Appeal court knocks back Feltex shareholder suit

Eric Houghton's appeal in the long-running representative action on behalf of 3,639 former Feltex shareholders has been dismissed.
Eric Houghton's appeal in the long-running representative action on behalf of 3,639 former Feltex shareholders has been dismissed.

The Court of Appeal has dismissed former Feltex Carpets shareholder Eric Houghton's long-running suit against the promoters and directors of the failed carpet-maker, saying the only conduct that could be deemed misleading or deceptive wasn't material enough to cause loss.

Justices Ellen France, Tony Randerson and Helen Winkelmann dismissed Houghton's appeal in the long-running representative action on behalf of 3,639 former shareholders over claimed failings in Feltex's 2004 prospectus.

Most of Houghton's grounds were knocked back by the bench, and while the forecast for earnings in the 2004 financial year gave Houghton grounds to pursue a claim that the document contained misleading statements, "given the court's finding that the forecast for FY04 was immaterial, the majority considers the contention that the forecast caused loss is untenable," the judgment said.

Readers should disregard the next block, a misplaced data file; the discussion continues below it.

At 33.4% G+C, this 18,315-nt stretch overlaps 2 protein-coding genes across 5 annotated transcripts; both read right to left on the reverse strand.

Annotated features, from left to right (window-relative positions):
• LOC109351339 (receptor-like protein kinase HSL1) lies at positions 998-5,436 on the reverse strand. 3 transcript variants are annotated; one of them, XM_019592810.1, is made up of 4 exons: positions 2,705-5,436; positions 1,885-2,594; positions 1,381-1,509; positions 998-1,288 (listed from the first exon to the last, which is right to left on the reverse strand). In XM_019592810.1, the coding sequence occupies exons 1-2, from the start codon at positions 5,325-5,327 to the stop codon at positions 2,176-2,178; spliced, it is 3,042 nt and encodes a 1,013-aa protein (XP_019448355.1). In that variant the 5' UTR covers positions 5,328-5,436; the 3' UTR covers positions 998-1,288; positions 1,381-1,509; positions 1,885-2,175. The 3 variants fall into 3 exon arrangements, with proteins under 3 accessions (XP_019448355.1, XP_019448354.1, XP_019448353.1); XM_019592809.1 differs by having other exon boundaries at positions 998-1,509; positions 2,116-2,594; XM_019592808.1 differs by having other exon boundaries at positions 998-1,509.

Feltex investor Houghton had sued the former Feltex directors, owners and sale managers in a representative action seeking $185 million including interest for shareholders his suit said had been misled by the 2004 prospectus. Justice Robert Dobson found in favour of the defendants, while noting some criticisms of the offer documents.

Houghton was successful in convincing Justices Randerson and Winkelmann, being the majority, that the High Court erred in its definition of promoter, finding the joint lead managers First NZ Capital and Forsyth Barr should have been captured, though that's since changed under the new securities law regime which excludes the concept of promoter as those liable for misleading statements.

"The critical commercial role they played in the offer meant they were able to shape aspects of the offer, even if they did not have decision-making power," the judgment said.

Justice France disagreed, saying joint lead managers simply assisted with offers.

The judges asked for submissions on costs, with a preliminary view that there wasn't a justification for an uplift.

Houghton's litigation funders - Harbour Litigation Investment Fund and Joint Action Funding Limited - were ordered to pay costs of $3.1m plus disbursements in the High Court case, who had indemnified the plaintiff against losing.

- BusinessDesk

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